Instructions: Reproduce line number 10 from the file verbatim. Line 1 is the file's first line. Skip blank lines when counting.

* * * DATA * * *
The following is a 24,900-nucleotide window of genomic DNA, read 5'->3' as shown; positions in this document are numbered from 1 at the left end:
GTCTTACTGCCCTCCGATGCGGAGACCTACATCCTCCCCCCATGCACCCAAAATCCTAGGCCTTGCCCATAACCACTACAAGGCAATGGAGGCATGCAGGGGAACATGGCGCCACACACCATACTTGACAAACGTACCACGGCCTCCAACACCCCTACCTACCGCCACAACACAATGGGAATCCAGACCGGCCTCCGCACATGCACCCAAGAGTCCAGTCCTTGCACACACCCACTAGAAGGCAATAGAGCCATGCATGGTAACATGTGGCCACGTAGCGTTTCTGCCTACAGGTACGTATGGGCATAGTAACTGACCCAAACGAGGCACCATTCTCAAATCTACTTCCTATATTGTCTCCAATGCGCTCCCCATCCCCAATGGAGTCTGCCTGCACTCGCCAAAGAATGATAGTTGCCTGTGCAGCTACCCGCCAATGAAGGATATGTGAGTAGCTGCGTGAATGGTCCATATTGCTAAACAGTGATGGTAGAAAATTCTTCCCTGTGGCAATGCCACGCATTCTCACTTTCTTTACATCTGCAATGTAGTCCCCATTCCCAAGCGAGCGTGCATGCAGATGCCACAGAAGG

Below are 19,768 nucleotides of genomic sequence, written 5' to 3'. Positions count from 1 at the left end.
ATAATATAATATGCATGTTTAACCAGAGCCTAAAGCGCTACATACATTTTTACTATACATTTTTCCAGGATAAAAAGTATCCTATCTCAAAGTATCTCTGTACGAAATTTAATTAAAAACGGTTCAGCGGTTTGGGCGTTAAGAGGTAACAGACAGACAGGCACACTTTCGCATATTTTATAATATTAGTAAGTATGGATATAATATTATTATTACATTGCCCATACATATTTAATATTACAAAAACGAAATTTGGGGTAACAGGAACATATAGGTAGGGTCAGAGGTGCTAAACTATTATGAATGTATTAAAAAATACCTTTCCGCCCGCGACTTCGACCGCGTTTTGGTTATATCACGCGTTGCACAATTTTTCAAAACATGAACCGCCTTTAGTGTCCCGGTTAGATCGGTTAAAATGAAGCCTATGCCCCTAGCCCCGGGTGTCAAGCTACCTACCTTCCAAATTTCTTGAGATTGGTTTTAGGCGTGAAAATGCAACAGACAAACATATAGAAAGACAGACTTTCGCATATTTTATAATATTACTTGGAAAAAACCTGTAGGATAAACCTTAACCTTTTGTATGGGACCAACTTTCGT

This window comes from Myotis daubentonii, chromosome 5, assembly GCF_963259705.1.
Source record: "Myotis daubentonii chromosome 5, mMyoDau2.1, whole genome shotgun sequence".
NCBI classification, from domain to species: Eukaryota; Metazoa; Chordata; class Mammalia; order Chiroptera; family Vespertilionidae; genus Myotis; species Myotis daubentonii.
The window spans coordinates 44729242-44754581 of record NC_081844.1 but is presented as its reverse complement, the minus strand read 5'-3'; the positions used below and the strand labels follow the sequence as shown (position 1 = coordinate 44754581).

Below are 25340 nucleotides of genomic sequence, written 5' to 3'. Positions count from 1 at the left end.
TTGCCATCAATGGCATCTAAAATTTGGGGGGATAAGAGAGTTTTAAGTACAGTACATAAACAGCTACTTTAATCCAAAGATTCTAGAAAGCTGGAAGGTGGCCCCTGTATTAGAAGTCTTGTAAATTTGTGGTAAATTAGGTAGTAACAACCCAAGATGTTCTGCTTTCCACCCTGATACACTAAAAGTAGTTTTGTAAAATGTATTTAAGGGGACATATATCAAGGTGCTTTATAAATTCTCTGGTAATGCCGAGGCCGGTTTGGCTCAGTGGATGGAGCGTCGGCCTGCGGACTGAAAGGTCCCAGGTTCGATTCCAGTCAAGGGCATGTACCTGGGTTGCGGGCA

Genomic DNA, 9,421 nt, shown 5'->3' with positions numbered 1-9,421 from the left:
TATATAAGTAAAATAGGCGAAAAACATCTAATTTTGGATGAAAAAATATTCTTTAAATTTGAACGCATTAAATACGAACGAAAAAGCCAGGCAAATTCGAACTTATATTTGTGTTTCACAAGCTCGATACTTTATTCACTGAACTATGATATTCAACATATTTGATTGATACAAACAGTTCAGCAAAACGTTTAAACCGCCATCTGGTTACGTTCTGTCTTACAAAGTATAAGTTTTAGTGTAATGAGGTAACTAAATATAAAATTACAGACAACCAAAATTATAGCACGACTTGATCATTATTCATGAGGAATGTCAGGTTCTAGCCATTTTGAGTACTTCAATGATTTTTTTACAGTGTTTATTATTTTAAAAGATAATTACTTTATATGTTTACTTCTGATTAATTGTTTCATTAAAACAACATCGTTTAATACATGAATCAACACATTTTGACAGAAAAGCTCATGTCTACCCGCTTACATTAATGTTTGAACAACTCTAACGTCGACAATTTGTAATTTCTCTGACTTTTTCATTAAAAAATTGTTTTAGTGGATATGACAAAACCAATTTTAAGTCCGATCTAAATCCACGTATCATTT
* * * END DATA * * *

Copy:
TTGCCATCAATGGCATCTAAAATTTGGGGGGATAAGAGAGTTTTAAGTACAGTACATAAACAGCTACTTTAATCCAAAGATTCTAGAAAGCTGGAAGGTGGCCCCTGTATTAGAAGTCTTGTAAATTTGTGGTAAATTAGGTAGTAACAACCCAAGATGTTCTGCTTTCCACCCTGATACACTAAAAGTAGTTTTGTAAAATGTATTTAAGGGGACATATATCAAGGTGCTTTATAAATTCTCTGGTAATGCCGAGGCCGGTTTGGCTCAGTGGATGGAGCGTCGGCCTGCGGACTGAAAGGTCCCAGGTTCGATTCCAGTCAAGGGCATGTACCTGGGTTGCGGGCA